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  31. #31
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    Oh! (My evil twin makes me say) Have you looked at going tubeless?
    Try the Tubeless Tuesday thread. The easier methods (and accounts with recently available materials/versions/formulations) tend be near the end of the thread.
    Needed? Less so for a 29er wheel-set, but some consider tubeless essential for the fat.
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  32. #32
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    Quote Originally Posted by Canoe View Post
    Thinking about your needs got me interested in a 29er wheel-set for my fatbike. I'm more inclined to build my own wheels, just for the fun of it if nothing else...
    I just completed a build to have a 29+ option:

    DT Swiss Big Ride Hubs -$310 F&R
    DT Swiss Competition Spokes & brass nipples - $70
    Stans Baron (i35) rims - $165 (Tree Fort price matched Outside Outfitters)
    35mm Kapton Tape - $10
    Valve Stems - in parts bin
    Terrenne McFlys $125 (ebay deal on one tire)
    Rotors - $65
    Cassette - $70

    $550 for a good set of wheels is not bad, but it does add up when you factor in tires, rotors and a cassette.

  33. #33
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    That's a pretty good deal, BCh! You laced them up yourself, I take it.
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  34. #34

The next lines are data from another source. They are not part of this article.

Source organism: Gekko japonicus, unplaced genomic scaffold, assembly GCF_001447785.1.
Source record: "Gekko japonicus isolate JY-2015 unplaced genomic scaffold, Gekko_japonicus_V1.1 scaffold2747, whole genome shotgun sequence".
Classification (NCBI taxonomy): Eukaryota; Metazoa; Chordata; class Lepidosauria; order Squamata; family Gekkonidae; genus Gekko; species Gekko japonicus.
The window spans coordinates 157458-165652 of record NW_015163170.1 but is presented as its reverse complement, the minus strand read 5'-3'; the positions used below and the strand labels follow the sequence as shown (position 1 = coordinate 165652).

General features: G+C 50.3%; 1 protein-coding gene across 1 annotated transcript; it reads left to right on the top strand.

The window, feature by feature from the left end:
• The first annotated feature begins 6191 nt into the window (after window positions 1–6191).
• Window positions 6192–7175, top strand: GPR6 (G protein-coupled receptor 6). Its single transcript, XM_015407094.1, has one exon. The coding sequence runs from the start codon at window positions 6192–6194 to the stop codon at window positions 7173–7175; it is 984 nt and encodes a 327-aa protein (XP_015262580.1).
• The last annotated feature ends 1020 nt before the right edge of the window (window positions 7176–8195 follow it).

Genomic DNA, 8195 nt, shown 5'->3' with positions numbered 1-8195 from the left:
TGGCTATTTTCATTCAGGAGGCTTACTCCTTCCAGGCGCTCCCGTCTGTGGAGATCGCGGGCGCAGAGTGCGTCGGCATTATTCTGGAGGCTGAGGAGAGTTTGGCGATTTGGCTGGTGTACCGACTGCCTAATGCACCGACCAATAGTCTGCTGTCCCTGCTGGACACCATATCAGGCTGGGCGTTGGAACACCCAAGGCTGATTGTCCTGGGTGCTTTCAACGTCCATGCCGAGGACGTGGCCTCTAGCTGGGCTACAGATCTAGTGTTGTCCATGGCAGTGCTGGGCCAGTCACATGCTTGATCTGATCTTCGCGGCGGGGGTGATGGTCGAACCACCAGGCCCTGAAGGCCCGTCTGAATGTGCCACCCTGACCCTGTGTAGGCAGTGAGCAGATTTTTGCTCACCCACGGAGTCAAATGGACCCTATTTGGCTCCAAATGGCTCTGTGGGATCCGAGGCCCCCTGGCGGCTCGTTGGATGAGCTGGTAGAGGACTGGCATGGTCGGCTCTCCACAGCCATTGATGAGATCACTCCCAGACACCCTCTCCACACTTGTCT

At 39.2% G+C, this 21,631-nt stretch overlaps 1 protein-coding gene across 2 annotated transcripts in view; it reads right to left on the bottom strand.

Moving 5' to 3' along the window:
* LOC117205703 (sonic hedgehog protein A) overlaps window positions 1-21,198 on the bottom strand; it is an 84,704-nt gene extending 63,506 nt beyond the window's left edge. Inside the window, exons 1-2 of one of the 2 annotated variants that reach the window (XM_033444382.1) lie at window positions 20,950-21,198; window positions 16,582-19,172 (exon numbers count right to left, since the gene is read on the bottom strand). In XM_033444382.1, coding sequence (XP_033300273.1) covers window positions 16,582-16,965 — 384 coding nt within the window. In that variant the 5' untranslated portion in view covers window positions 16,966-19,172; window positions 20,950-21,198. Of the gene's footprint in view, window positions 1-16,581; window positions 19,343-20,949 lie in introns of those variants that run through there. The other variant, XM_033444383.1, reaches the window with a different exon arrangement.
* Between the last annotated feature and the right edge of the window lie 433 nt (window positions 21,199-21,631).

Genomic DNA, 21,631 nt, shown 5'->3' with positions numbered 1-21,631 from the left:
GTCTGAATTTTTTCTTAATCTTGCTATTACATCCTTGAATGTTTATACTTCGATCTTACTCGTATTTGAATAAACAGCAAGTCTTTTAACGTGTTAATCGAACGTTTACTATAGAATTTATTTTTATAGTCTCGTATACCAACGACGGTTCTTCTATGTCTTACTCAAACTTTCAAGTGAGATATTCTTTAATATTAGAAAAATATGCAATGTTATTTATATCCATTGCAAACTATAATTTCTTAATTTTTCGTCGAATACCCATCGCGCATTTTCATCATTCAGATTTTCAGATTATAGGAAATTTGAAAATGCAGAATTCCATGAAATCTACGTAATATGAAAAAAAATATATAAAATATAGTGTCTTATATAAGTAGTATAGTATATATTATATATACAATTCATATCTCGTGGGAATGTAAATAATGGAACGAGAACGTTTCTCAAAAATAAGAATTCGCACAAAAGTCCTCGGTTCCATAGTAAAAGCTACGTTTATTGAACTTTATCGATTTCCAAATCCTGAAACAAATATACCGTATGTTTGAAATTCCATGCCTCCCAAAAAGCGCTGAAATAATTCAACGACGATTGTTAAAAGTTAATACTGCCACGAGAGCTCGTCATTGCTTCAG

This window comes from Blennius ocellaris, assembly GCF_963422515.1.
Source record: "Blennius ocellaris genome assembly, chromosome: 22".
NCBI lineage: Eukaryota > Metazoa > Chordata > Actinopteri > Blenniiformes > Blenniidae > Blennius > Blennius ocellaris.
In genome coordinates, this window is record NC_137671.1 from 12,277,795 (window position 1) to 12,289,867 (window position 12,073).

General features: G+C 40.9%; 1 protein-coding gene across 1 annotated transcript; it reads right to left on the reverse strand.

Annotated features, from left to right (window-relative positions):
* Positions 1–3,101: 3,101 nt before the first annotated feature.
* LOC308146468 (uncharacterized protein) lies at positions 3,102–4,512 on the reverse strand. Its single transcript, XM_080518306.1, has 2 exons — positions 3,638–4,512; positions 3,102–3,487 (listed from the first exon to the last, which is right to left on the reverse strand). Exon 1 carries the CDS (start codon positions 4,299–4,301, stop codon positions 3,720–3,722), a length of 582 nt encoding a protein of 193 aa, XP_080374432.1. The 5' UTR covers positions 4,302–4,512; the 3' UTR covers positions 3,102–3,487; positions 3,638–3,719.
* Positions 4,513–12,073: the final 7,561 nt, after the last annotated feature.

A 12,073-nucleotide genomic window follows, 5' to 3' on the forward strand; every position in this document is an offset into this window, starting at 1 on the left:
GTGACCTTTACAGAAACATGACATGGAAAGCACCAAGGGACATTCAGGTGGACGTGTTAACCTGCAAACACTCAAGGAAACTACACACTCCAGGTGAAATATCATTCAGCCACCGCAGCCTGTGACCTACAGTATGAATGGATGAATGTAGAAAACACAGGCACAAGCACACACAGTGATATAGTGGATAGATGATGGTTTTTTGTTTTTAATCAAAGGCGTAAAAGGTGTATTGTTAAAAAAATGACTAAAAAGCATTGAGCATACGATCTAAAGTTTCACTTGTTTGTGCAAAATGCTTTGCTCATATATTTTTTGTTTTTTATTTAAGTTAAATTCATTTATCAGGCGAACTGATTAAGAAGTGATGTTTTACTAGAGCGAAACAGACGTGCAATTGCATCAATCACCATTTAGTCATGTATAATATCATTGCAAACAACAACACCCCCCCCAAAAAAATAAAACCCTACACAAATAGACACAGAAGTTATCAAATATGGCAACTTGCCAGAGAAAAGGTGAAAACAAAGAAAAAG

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    Yes, I did lace them myself. It's only my 2nd set of wheels, with the first being Mulefut 80's and Hadley hubs. I will admit to taking the first one apart a couple times to get things right. I found Sheldon Brown's tips to be more useful than anything on Youtube.

    30 miles and so far all remains true. I did my best to even tension based on a Park tension meter (I know, not the most accurate).

    Sorry for the thread hijack.

  35. #35
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    I know many like the 27.5x4 option, but I have been doing really well with my fatbike. It came stock with 150/197 thru axles, 26x80mm rims, 4" tires, and 2x10 drivetrain. The drivetrain probably requires the least amount of discussion.
    However, I got to do a bike/tire demo, and 4.8" tires will allow you to make use of those mushy snow conditions that you might find in the shoulder seasons. I rode whenever I wanted this year, groomed or not, icy or not, mushy or not... There was never a reason to not ride, outside of personal motivation.
    I switched back to 4" tires for Summer. They are fun for off-road, but for any pavement I just cringed. But since the bike can also fit 29x3, I gave those a shot for Summer and they are pretty good. They are still a lot to haul around compared to 29x2.4, but light compared to 4", and, if nothing else, they are all-purpose.